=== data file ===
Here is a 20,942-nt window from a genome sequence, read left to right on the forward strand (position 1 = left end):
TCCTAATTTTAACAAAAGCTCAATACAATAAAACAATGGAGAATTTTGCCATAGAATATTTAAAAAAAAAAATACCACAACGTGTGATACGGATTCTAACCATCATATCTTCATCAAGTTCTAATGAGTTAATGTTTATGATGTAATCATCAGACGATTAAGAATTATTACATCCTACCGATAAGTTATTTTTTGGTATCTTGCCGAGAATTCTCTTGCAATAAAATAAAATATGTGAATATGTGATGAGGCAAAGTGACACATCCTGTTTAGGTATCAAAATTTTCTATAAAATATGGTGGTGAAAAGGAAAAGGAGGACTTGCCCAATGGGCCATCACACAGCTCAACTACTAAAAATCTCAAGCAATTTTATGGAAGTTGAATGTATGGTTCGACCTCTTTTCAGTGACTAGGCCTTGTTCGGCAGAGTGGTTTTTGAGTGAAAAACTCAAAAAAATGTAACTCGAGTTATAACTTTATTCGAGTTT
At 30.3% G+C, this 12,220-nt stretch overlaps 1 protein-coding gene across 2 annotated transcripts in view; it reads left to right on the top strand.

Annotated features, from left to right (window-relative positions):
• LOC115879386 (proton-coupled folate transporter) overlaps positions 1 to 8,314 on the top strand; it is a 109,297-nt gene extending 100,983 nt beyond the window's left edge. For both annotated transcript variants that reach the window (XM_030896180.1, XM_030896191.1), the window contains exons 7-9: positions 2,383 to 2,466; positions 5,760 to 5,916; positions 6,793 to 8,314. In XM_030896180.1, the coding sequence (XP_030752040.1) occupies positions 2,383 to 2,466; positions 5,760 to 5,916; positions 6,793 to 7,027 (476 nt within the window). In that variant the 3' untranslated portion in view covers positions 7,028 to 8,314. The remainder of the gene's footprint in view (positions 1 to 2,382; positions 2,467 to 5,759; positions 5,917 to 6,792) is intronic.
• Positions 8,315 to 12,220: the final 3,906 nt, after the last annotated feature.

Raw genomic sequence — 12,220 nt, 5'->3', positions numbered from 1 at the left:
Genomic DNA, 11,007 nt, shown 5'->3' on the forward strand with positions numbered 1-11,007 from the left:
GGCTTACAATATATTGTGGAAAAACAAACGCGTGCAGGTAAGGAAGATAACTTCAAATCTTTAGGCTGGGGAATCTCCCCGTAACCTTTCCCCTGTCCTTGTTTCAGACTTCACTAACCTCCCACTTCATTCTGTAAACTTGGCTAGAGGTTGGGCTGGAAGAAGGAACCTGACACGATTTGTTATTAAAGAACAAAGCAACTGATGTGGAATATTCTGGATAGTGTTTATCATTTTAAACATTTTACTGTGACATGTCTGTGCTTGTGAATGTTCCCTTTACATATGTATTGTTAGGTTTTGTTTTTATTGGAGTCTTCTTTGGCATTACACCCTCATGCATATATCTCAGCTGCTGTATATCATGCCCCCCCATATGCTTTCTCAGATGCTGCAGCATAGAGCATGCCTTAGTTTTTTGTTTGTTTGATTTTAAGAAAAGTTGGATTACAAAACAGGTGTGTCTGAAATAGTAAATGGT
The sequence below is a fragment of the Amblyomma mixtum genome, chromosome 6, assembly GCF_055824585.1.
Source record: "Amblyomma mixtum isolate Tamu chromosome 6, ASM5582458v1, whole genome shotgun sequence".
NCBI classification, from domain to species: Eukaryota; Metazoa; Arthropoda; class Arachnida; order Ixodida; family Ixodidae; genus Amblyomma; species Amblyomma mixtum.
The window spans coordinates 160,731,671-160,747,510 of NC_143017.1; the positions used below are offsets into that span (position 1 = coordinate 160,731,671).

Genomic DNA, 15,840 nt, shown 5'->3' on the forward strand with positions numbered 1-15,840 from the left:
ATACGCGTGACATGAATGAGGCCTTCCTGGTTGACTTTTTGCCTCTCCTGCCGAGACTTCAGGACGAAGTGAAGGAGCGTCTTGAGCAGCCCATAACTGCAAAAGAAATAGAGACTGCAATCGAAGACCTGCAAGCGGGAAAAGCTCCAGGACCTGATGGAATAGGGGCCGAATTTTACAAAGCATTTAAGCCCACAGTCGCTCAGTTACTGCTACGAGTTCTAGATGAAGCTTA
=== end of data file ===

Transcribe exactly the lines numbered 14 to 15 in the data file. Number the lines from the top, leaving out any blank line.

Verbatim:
Genomic DNA, 15,840 nt, shown 5'->3' on the forward strand with positions numbered 1-15,840 from the left:
ATACGCGTGACATGAATGAGGCCTTCCTGGTTGACTTTTTGCCTCTCCTGCCGAGACTTCAGGACGAAGTGAAGGAGCGTCTTGAGCAGCCCATAACTGCAAAAGAAATAGAGACTGCAATCGAAGACCTGCAAGCGGGAAAAGCTCCAGGACCTGATGGAATAGGGGCCGAATTTTACAAAGCATTTAAGCCCACAGTCGCTCAGTTACTGCTACGAGTTCTAGATGAAGCTTA